Another year, another Golden Globes, famously relegated to be the little brother of the All-Important Oscars. The awards are inherently political, from non-English language movies only getting one category — as if they are all the same — to the disproportionate number of men and white people winning, it is a trophy fraught with political incorrectness. Personally, this year I was disappointed by how many Elvis nominations there were (Best Drama, really?). But nonetheless, I think most of the wins were well-deserved. Winner of Best Drama The Fablemans, will be in cinemas in Ireland on January 27. The White Lotus of course, with a plethora of nominations, saw Jennifer Coolidge win Best Supporting Actress (finally, a woman over 40 is recognised as having talent). My personal favourite movie of the year, Everything Everywhere All At Once, saw Michelle Yeoh win Best Actress, and certainly is one to watch out for in the Oscars.
However, it was the Banshees of Inisherin which had the most wins and nominations. It brought home Best Screenplay (Martin McDonagh), Best Actor (Colin Farrell) and Best Comedy. This was a pleasant surprise for me. After watching the film, I believed it was much too “Irish” to translate anywhere else. But I think this is McDonagh’s secret weapon. He is almost Jane Austen-esque in his ability to create rich, interesting, tiny worlds. Three Billboards Outside Ebbing Missouri was similar in its unapologetic sense of place. As an Irish person, I didn’t quite understand all of the little quirks of the characters, their ways of reacting or speaking. Sometimes, it is through detailed specificity that we achieve universality, something that McDonagh uses to his advantage. Although the overtones of the civil war may seem like subtle undertones and the irony of a garda drinking illegal poitín may be lost on a non-Irish person, the fact that a man would literally prefer to cut off his own fingers than talk about his feelings translates into any culture. Not to mention the fact that the whole cast of Banshees were phenomenal. Barry Keoghan was as endearing as he was frustratingly annoying, perfectly capturing the little brother-big brother relationship that he and Padraic have.
“The Banshees of Inisherin is sweet and sad, with all the trappings of a more pretentious, arthouse film in terms of cinematography and pace, but none of the self-indulgence.”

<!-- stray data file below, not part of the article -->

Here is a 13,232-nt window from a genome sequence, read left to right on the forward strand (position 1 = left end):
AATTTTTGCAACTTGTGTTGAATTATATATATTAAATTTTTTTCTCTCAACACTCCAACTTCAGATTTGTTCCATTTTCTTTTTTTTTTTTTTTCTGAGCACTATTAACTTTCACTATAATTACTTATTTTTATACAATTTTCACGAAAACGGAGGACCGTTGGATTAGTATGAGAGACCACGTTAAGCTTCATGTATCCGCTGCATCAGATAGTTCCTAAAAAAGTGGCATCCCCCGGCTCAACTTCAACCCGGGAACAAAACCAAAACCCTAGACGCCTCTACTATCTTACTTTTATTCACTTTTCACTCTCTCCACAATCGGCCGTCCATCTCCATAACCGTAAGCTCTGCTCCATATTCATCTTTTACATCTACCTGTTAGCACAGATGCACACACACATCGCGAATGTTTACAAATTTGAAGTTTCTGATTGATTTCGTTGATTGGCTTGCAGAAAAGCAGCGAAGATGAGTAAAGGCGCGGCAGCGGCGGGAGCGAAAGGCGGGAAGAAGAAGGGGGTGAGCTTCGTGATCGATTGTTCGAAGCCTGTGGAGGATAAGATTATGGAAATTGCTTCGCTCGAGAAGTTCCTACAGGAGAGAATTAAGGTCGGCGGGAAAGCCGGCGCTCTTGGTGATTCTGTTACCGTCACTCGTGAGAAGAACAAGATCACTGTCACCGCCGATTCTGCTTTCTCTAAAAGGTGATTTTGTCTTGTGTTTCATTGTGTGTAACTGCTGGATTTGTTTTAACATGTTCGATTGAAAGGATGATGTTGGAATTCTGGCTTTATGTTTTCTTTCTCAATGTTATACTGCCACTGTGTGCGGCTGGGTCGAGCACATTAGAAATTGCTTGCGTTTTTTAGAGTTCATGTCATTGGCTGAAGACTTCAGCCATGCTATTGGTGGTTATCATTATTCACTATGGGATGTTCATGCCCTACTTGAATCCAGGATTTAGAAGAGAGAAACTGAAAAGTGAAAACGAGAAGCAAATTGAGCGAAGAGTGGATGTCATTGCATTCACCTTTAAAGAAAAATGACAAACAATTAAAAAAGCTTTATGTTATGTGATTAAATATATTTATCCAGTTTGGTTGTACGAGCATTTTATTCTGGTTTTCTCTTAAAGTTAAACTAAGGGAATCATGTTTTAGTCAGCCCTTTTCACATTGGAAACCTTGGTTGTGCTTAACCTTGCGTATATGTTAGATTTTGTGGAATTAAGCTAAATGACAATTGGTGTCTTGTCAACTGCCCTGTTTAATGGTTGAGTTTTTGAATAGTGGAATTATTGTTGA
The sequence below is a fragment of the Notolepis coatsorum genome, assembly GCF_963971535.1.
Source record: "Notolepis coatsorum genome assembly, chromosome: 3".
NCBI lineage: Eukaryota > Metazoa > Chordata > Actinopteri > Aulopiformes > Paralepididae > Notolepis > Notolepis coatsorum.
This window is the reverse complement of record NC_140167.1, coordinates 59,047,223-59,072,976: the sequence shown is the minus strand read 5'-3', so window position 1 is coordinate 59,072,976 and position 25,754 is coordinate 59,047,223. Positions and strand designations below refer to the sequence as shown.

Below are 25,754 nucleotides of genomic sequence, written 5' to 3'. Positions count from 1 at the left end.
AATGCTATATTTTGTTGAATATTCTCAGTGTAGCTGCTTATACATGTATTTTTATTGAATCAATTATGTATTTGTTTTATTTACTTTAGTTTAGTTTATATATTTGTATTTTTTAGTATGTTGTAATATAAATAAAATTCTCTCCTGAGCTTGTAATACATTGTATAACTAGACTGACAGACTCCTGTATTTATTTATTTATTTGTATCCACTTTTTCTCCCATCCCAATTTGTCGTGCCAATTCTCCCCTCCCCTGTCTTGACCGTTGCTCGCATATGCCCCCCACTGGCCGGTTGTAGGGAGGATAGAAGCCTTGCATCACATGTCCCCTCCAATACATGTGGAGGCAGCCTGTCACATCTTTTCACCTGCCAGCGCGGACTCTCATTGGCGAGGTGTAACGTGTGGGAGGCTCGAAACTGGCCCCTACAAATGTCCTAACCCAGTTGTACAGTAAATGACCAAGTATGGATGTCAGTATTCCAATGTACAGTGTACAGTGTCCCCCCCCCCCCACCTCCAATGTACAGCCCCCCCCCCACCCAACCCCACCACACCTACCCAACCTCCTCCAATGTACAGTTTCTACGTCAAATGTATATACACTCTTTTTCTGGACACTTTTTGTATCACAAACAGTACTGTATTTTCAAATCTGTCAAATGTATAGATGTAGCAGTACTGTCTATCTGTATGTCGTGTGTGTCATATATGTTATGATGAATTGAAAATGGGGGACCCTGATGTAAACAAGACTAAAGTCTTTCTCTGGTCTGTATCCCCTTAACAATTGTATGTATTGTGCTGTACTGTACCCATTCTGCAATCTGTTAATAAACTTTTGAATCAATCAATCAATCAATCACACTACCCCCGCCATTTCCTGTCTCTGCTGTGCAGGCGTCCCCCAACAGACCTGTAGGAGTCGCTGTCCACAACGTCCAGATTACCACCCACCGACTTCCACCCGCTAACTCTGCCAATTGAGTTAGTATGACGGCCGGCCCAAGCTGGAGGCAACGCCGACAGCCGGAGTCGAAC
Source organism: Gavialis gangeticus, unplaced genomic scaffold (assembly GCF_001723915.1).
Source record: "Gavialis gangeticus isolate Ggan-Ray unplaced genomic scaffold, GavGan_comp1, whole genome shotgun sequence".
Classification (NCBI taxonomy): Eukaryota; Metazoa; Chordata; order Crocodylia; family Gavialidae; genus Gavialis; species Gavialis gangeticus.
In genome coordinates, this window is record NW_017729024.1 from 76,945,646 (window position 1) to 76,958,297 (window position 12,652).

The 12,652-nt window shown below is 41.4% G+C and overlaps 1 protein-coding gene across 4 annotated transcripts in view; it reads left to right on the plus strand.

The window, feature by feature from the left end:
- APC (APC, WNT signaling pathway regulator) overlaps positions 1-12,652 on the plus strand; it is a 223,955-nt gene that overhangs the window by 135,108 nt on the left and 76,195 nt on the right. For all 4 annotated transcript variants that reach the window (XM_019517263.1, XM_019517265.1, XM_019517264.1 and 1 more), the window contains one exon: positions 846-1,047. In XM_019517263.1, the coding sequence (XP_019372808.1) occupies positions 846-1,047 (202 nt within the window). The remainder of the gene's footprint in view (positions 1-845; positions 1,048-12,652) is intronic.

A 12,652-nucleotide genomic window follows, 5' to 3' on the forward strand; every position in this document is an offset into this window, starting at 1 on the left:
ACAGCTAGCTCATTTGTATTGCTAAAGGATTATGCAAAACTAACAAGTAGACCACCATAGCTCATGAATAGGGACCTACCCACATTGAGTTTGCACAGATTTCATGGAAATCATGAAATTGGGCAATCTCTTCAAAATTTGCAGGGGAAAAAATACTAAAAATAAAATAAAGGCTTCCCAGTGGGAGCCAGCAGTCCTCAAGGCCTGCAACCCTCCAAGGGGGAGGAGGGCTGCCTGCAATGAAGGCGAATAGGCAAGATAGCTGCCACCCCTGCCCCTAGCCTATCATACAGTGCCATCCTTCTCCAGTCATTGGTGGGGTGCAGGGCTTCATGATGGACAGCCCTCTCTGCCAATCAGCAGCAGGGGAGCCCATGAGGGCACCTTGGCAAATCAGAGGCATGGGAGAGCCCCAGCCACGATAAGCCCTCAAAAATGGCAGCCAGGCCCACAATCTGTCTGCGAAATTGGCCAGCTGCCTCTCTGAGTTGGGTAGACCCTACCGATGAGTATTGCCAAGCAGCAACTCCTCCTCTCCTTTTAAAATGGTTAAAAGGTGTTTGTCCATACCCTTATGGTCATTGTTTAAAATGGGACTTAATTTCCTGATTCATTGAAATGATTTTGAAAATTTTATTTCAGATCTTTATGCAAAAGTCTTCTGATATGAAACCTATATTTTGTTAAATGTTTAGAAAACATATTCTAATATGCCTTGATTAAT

But the appeal is not universal. The film went home empty-handed from the Critics’ Choice Awards after being nominated for nine different awards. The Critics’ Choice Awards are arguably a fairer and more diverse set of awards compared to the Golden Globes, which is seen by many as round one of The Oscars. Perhaps the movie’s genuineness is too jarring for some. Colin Farrell is a little too earnest, the Hiberno-English is a little too twee. But I think that just adds to its charm. It is silly, wide-eyed and innocent. It is sweet and sad, with all the trappings of a more pretentious, arthouse film in terms of cinematography and pace, but none of the self-indulgence.
Some have been referring to it as an almost Spaghetti Western (may I suggest Paddy Western), and I think this is a perfect encapsulation of Banshees’ ridiculous drama. The characters are unrefined: eating with their mouths full, drinking from two in the day until all hours, and to read is to be different from everyone else. It is set in a lawless place, with no priest, only a statue of Mary which haunts the movie — her antagonist, the Banshee — who has much more influence on the goings on of the community. The only representative of law and order is a pathetic, aggressive man who beats his son with a kettle. The characters are aimless and lethargic, looking for ways to fill their days. No one has control over their fate. Siobhán, played fantastically by Kerry Condon, doesn’t decide to go to the mainland — she is confronted with five fingers in her front garden and realises she has no other choice but to leave. This felt like commentary on the Civil War, something that Ireland is still struggling to articulate. The film perfectly depicts how petty arguments can quickly spiral…
However, Banshees is not the only film that deserves a mention with regards to Irish talent in the industry. Charlotte Wells’ Aftersun, starring Paul Mescal, received critical acclaim after winning the British Independent Film Award, and was nominated for the Cannes Critics’ Week Grand Prize. Mescal resisted being typecast to always play “the Hot Guy” after the show Normal People. He displays himself as a mature actor in Aftersun, and has far exceeded the role of mere teenager in coming-of-age films.
“It makes sense that it will be the likes of Paul Mescal, Colm Báiread, Saoirse Ronan and Lenny Abrahamson that will go down in history as harking a new day for the increasingly homogenous film scene.”
It is honestly not surprising that the Irish are finally getting recognised for our booming film scene. We are, after all, a creative nation and we have managed to blow every other country out of the water considering our small population size — be that our Eurovision stats or our Nobel laureates. There is something palatable about Irish art, I think, if you are not Irish. We speak around our trauma rather than at it, so people can project whatever emotions they like onto us. We are hilarious, but in a forbidden way. We make the jokes that others won’t. There’s a reason why for years only Scottish and Irish characters were allowed to drink alcohol in Disney movies (that reason was unfair stereotyping, but you get my point). James Joyce invented a new style of telling stories, so it makes sense that it will be the likes of Paul Mescal, Colm Báiread, Saoirse Ronan and Lenny Abrahamson that will go down in history as harking a new day for the increasingly homogenous film scene. According to Variety magazine, “Ireland has become a capital of film-making” and I think they’re right.